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Houston Criminal
Law Blog

Malicious Prosecution and Your Rights in Texas

Posted on May 6, 2015 by Mintzer Law

A criminal case in Texas is nothing more than an allegation or accusation. It is not a conviction until prosecutors present their evidence to convince a judge or jurors of the defendant’s guilt beyond a reasonable doubt. There are many times, however, that the discovery of new evidence does not support the allegations, or the defense might offer evidence of its own that casts doubt on...

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Miranda Rights: You Have the Right to Remain Silent When Interrogated by Police

Posted on August 14, 2013 by Mintzer Law

It appears at times as though every person charged with committing a crime has watched enough police shows on television to know the Miranda warnings by heart. As soon as the suspect is "collared," the star of the show begins reciting the litany that begins with "you have the right to remain silent." The problem is that, while most people now know the warnings, few...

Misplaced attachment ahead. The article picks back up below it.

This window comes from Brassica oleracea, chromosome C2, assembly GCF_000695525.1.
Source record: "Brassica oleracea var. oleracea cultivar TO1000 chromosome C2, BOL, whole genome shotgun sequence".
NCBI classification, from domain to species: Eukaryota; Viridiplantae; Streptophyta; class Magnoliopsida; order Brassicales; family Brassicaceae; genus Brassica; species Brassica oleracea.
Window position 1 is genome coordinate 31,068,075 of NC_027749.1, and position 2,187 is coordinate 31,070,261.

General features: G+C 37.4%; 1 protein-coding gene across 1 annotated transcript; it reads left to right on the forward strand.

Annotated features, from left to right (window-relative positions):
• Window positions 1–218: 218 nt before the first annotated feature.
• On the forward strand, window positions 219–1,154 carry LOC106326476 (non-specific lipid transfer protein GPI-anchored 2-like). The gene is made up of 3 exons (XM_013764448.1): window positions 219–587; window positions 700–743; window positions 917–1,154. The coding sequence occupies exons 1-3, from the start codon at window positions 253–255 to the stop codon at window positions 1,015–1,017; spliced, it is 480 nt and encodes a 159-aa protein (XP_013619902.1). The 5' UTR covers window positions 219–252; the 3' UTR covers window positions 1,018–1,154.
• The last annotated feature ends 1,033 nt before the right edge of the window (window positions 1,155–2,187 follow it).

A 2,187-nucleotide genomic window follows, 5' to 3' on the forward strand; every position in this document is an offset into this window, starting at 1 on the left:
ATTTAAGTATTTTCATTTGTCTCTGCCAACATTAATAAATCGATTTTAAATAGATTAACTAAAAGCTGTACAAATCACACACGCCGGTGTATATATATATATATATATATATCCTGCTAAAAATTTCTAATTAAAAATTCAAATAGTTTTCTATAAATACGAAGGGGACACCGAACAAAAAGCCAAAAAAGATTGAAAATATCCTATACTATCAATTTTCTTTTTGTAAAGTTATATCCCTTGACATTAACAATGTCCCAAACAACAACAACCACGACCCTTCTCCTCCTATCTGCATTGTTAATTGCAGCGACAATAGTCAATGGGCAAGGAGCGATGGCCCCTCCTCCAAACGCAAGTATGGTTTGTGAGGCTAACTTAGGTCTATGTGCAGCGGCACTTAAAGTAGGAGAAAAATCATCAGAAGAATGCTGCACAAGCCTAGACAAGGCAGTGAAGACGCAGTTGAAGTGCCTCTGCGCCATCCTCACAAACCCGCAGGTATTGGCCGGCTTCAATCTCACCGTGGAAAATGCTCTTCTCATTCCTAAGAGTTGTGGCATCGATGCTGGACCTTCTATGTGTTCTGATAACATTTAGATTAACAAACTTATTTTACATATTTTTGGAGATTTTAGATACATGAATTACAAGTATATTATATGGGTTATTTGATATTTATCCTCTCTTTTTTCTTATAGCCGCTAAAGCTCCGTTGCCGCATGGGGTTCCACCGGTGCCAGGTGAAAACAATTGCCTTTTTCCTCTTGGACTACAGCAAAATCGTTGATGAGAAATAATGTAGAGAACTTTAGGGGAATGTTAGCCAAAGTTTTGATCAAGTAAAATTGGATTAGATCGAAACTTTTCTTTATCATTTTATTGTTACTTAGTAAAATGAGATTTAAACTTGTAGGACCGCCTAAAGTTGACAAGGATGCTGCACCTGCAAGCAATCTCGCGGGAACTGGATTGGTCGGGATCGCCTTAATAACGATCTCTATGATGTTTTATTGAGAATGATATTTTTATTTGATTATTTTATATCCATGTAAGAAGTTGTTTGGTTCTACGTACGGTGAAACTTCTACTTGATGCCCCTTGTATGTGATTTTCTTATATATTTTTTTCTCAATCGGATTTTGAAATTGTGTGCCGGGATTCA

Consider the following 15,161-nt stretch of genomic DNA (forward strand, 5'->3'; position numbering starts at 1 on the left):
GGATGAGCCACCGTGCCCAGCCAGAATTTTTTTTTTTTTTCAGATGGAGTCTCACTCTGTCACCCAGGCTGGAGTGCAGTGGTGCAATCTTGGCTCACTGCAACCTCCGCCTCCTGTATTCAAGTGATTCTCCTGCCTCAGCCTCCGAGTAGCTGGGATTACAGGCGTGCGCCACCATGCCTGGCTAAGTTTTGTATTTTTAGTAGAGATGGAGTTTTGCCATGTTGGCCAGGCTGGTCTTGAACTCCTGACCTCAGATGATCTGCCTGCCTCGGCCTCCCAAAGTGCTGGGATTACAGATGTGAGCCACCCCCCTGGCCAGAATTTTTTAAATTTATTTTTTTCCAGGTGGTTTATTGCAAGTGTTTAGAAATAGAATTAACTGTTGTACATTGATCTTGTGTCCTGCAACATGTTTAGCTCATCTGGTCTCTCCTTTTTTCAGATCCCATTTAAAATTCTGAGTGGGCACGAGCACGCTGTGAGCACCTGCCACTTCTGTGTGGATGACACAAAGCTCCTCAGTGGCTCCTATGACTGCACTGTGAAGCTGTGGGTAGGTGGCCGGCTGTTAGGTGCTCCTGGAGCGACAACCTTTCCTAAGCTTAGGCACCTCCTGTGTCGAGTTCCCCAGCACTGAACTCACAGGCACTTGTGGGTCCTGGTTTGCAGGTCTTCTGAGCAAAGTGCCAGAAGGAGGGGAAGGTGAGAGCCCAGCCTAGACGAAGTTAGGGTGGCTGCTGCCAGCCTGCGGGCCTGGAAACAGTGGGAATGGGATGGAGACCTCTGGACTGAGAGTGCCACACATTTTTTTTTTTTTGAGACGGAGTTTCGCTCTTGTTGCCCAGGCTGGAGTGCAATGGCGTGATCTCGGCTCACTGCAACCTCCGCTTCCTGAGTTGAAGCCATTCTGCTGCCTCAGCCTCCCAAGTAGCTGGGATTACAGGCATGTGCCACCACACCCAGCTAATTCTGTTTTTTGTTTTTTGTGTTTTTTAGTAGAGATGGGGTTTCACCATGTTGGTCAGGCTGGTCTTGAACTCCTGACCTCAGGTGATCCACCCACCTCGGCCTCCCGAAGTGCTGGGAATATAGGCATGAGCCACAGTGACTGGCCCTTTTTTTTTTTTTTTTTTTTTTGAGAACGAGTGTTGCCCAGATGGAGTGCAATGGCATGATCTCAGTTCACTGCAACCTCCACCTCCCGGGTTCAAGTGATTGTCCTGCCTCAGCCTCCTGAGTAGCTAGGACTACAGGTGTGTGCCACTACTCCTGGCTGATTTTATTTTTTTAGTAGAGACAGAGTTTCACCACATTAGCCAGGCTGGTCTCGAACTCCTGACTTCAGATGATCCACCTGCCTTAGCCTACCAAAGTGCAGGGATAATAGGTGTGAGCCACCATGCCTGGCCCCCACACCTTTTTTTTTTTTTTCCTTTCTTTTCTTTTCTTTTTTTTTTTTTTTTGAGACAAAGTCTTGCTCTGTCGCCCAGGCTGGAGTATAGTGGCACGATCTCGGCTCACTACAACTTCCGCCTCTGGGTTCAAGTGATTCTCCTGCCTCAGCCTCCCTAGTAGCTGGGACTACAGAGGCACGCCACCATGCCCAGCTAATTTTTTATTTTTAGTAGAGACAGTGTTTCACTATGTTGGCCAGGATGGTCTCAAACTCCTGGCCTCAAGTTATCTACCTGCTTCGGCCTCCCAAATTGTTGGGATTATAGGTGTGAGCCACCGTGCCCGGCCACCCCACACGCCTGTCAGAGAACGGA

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The 8 Most Important Rights for Criminal Defendants

Posted on July 31, 2013 by Mintzer Law

As a criminal defendant, many people feel as though they have nowhere to turn and are at the mercy of the courts. This is not true because even those accused of crimes still have rights as citizens of the United States. These rights ensure that a person is treated fairly by the justice system. Right to an Attorney One of the most important people to any defendant...

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Non-Disclosure or Expungement Could Make It Easier to Get a Job or Loan

Posted on May 29, 2013 by Mintzer Law

A criminal record can continue to haunt you for years after you've paid your fines and served your sentence. Under normal circumstances, charges and convictions will remain on your record, available for all to see. This can present a serious obstacle to personal advancement, especially if you're applying for a new job or a loan. Fortunately, Texas state law has mechanisms in place that let arrested...

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What is an Arraignment?

Posted on April 24, 2013 by Mintzer Law

An arraignment is the first step of a criminal case after an arrest. Its purpose is to inform the accused person of the charges against him. The U.S. Constitution's Sixth Amendment guarantees the accused the right to know what they are accused of. The Founding Fathers added the "arraignment" clause to protect Americans from languishing in jail due to political persecution. Since the Sixth Amendment closely...

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